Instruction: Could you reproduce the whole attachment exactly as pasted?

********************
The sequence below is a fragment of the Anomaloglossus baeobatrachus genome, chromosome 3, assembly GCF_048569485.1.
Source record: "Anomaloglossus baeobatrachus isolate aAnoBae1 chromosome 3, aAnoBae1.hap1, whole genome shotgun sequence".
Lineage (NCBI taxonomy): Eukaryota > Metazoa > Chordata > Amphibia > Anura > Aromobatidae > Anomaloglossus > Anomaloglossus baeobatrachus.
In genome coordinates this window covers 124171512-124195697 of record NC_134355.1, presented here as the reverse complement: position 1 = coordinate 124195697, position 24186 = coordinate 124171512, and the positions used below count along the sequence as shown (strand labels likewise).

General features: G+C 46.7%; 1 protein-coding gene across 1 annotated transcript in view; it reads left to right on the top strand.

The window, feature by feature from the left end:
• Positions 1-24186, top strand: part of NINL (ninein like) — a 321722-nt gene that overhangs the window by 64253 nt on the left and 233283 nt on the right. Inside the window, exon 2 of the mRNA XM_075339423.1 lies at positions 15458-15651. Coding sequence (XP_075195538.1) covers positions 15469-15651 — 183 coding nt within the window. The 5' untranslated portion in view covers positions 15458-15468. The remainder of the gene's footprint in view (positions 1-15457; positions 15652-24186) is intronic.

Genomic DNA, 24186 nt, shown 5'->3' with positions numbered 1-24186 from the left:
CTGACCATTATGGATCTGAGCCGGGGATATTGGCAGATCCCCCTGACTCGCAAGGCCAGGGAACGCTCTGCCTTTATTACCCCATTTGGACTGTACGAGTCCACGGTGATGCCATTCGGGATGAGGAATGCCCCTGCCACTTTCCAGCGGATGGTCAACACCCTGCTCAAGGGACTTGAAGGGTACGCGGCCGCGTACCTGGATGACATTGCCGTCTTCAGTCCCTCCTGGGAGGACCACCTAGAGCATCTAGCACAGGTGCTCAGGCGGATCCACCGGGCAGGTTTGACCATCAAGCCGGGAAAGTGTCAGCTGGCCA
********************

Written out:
The sequence below is a fragment of the Anomaloglossus baeobatrachus genome, chromosome 3, assembly GCF_048569485.1.
Source record: "Anomaloglossus baeobatrachus isolate aAnoBae1 chromosome 3, aAnoBae1.hap1, whole genome shotgun sequence".
Lineage (NCBI taxonomy): Eukaryota > Metazoa > Chordata > Amphibia > Anura > Aromobatidae > Anomaloglossus > Anomaloglossus baeobatrachus.
In genome coordinates this window covers 124171512-124195697 of record NC_134355.1, presented here as the reverse complement: position 1 = coordinate 124195697, position 24186 = coordinate 124171512, and the positions used below count along the sequence as shown (strand labels likewise).

General features: G+C 46.7%; 1 protein-coding gene across 1 annotated transcript in view; it reads left to right on the top strand.

The window, feature by feature from the left end:
• Positions 1-24186, top strand: part of NINL (ninein like) — a 321722-nt gene that overhangs the window by 64253 nt on the left and 233283 nt on the right. Inside the window, exon 2 of the mRNA XM_075339423.1 lies at positions 15458-15651. Coding sequence (XP_075195538.1) covers positions 15469-15651 — 183 coding nt within the window. The 5' untranslated portion in view covers positions 15458-15468. The remainder of the gene's footprint in view (positions 1-15457; positions 15652-24186) is intronic.

Genomic DNA, 24186 nt, shown 5'->3' with positions numbered 1-24186 from the left:
CTGACCATTATGGATCTGAGCCGGGGATATTGGCAGATCCCCCTGACTCGCAAGGCCAGGGAACGCTCTGCCTTTATTACCCCATTTGGACTGTACGAGTCCACGGTGATGCCATTCGGGATGAGGAATGCCCCTGCCACTTTCCAGCGGATGGTCAACACCCTGCTCAAGGGACTTGAAGGGTACGCGGCCGCGTACCTGGATGACATTGCCGTCTTCAGTCCCTCCTGGGAGGACCACCTAGAGCATCTAGCACAGGTGCTCAGGCGGATCCACCGGGCAGGTTTGACCATCAAGCCGGGAAAGTGTCAGCTGGCCA